Texas HOA laws codify resolutions to handle conflicts between homeowners associations and property owners. Before any HOA action, a homeowner must receive proper and timely notice. Homeowners have the right to present their concerns in a hearing before the board.
Before a property owners' association may suspend an owner's right to use a common area, file a suit against an owner other than a suit to collect a regular or special assessment or foreclose under an association's lien, charge an owner for property damage, or levy a fine for a violation of the restrictions or bylaws or rules of the association, the association or its agent must give written notice to the owner by certified mail, return receipt requested.
The notice must:
If the owner is entitled to an opportunity to cure the violation, the owner has the right to submit a written request for a hearing to discuss and verify facts and resolve the matter in issue before a committee appointed by the board of the property owners' association or before the board if the board does not appoint a committee.
If a hearing is to be held before a committee, the notice prescribed by Section 209.006 must state that the owner has the right to appeal the committee's decision to the board by written notice to the board.
The association shall hold a hearing under this section not later than the 30th day after the date the board receives the owner's request for a hearing and shall notify the owner of the date, time, and place of the hearing not later than the 10th day before the date of the hearing. The board or the owner may request a postponement, and, if requested, a postponement shall be granted for a period of not more than 10 days.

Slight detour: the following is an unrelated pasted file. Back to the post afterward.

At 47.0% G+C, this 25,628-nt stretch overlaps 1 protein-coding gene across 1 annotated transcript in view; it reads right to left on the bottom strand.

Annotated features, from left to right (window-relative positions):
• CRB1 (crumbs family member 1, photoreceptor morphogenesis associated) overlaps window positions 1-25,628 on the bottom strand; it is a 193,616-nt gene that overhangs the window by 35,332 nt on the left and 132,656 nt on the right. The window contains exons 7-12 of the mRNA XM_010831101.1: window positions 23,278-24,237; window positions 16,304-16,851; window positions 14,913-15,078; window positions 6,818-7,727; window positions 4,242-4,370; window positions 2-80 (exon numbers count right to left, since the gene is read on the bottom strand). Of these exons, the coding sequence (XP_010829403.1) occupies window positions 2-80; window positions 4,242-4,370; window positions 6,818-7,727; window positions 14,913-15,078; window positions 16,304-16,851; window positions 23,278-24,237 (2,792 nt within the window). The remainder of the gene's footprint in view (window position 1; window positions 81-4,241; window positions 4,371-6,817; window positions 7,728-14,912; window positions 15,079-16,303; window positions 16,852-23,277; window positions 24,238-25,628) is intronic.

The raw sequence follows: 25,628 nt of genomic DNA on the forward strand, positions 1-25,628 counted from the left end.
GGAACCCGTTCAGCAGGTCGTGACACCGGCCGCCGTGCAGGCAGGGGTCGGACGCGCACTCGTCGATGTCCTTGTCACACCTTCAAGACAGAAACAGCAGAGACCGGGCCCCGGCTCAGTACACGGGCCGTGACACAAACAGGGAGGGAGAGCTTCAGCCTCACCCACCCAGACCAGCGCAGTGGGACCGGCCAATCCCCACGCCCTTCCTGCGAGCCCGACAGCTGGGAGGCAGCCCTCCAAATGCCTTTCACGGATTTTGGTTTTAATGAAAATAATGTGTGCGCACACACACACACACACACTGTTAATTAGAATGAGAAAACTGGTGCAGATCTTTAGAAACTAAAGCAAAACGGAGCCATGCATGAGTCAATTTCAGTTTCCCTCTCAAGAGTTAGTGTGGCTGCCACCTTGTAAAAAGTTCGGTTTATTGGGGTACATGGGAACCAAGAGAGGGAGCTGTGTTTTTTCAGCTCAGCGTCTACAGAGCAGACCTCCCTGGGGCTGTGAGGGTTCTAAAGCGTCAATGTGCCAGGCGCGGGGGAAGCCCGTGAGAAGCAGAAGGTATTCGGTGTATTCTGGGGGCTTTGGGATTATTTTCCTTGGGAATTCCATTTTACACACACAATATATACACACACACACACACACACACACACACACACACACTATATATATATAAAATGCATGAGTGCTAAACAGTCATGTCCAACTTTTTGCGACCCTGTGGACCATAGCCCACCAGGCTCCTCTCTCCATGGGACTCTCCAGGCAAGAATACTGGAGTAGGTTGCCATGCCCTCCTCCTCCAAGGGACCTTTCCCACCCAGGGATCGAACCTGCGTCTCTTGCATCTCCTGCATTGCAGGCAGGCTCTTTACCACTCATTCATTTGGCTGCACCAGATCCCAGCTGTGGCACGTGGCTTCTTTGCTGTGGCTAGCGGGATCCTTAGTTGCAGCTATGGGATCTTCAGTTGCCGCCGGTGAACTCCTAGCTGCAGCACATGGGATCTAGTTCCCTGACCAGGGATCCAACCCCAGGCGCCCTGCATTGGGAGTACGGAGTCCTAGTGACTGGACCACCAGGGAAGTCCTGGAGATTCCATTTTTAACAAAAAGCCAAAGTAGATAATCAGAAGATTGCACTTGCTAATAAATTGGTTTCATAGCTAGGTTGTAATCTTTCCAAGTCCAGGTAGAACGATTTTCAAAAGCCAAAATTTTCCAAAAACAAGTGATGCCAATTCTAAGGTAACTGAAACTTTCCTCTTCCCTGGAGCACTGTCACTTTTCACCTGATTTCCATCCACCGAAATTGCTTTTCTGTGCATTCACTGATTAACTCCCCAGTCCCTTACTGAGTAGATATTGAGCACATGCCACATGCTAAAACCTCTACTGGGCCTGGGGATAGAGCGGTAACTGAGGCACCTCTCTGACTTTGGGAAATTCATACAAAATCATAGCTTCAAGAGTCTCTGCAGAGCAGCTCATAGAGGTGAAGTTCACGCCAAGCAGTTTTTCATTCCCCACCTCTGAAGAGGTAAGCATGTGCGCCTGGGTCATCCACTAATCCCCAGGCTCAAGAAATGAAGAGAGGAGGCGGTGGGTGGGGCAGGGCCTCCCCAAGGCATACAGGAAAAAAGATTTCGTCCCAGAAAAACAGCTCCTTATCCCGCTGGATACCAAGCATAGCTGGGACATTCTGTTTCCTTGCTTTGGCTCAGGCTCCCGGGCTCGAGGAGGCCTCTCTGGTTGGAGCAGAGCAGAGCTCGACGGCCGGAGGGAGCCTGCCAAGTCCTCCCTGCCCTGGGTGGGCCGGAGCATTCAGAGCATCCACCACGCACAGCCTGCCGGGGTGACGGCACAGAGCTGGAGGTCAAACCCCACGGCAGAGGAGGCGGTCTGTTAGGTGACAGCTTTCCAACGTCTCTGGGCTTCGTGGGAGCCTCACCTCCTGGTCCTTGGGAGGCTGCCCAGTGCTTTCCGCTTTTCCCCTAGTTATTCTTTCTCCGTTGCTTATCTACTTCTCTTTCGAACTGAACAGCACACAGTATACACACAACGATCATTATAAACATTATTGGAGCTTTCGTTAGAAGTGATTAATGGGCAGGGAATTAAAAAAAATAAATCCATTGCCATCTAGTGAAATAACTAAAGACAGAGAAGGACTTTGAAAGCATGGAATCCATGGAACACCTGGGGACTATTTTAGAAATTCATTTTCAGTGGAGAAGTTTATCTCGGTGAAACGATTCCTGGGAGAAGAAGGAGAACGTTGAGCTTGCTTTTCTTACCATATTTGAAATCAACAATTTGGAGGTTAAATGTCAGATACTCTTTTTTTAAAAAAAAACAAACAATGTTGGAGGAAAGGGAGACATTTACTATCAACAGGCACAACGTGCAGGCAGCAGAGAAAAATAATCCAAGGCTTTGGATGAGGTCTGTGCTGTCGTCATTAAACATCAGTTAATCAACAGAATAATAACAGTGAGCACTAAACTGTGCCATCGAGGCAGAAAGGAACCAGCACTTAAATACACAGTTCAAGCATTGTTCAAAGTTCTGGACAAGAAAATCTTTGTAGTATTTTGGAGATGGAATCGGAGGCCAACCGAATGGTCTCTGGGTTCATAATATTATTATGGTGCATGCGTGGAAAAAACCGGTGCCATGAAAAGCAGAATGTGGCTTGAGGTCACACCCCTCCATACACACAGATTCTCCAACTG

The notice and hearing provisions of Section 209.006 and this section do not apply if the association files a suit seeking a temporary restraining order or temporary injunctive relief or files a suit that includes foreclosure as a cause of action. If a suit is filed relating to a matter to which those sections apply, a party to the suit may file a motion to compel mediation. The notice and hearing provisions of Section 209.006 and this section do not apply to a temporary suspension of a person's right to use common areas if the temporary suspension is the result of a violation that occurred in a common area and involved a significant and immediate risk of harm to others in the subdivision.
An owner or property owners' association may use alternative dispute resolution services.
If you are a Texas homeowner with concerns regarding association issues, you have certain rights under Texas HOA laws. Among your rights is the right to receive timely notice regarding any restrictions to a common area. Upon your request for a hearing, the board must respond with 30 days. You also have the right to mediation or alternative resolution services. Talk with an experienced HOA attorney to discuss your case.